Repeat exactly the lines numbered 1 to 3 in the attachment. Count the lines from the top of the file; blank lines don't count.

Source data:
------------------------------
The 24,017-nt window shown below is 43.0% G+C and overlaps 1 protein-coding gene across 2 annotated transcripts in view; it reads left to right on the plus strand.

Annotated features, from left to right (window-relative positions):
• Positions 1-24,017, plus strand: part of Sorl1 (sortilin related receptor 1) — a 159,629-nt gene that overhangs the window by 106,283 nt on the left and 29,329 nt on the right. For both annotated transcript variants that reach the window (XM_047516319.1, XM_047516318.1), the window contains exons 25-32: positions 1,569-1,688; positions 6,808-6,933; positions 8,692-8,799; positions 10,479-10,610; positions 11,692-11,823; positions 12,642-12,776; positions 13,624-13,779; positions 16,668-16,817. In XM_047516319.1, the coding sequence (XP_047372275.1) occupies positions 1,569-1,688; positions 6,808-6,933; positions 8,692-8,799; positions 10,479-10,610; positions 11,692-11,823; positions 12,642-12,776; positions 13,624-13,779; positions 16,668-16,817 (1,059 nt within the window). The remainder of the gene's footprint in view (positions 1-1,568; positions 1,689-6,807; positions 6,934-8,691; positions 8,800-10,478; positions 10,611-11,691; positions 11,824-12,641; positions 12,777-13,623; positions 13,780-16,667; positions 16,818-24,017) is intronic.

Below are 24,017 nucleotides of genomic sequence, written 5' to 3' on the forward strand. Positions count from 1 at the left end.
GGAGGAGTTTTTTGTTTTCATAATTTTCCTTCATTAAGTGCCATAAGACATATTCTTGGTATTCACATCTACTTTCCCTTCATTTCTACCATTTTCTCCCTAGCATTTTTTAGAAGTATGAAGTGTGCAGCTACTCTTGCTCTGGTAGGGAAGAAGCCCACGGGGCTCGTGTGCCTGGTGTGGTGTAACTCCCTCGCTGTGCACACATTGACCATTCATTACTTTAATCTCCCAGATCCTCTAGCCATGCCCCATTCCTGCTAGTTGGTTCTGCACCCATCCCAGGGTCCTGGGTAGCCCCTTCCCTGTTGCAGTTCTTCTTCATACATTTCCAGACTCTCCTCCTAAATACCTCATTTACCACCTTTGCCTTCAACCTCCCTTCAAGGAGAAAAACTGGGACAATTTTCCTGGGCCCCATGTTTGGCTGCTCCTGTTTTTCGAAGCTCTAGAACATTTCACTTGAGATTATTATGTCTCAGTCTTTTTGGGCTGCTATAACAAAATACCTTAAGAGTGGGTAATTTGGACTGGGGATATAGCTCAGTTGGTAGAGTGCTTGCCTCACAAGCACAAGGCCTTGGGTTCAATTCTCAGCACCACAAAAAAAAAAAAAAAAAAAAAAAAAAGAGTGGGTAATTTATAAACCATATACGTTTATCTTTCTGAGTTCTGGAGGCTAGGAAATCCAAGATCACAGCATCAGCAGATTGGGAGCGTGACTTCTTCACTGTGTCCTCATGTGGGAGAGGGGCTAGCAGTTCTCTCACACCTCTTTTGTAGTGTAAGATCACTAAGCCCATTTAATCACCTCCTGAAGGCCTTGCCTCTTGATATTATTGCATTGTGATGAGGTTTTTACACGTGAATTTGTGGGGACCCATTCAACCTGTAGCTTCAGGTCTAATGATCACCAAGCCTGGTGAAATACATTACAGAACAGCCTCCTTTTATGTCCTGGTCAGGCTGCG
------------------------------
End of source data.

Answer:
The 24,017-nt window shown below is 43.0% G+C and overlaps 1 protein-coding gene across 2 annotated transcripts in view; it reads left to right on the plus strand.

Annotated features, from left to right (window-relative positions):
• Positions 1-24,017, plus strand: part of Sorl1 (sortilin related receptor 1) — a 159,629-nt gene that overhangs the window by 106,283 nt on the left and 29,329 nt on the right. For both annotated transcript variants that reach the window (XM_047516319.1, XM_047516318.1), the window contains exons 25-32: positions 1,569-1,688; positions 6,808-6,933; positions 8,692-8,799; positions 10,479-10,610; positions 11,692-11,823; positions 12,642-12,776; positions 13,624-13,779; positions 16,668-16,817. In XM_047516319.1, the coding sequence (XP_047372275.1) occupies positions 1,569-1,688; positions 6,808-6,933; positions 8,692-8,799; positions 10,479-10,610; positions 11,692-11,823; positions 12,642-12,776; positions 13,624-13,779; positions 16,668-16,817 (1,059 nt within the window). The remainder of the gene's footprint in view (positions 1-1,568; positions 1,689-6,807; positions 6,934-8,691; positions 8,800-10,478; positions 10,611-11,691; positions 11,824-12,641; positions 12,777-13,623; positions 13,780-16,667; positions 16,818-24,017) is intronic.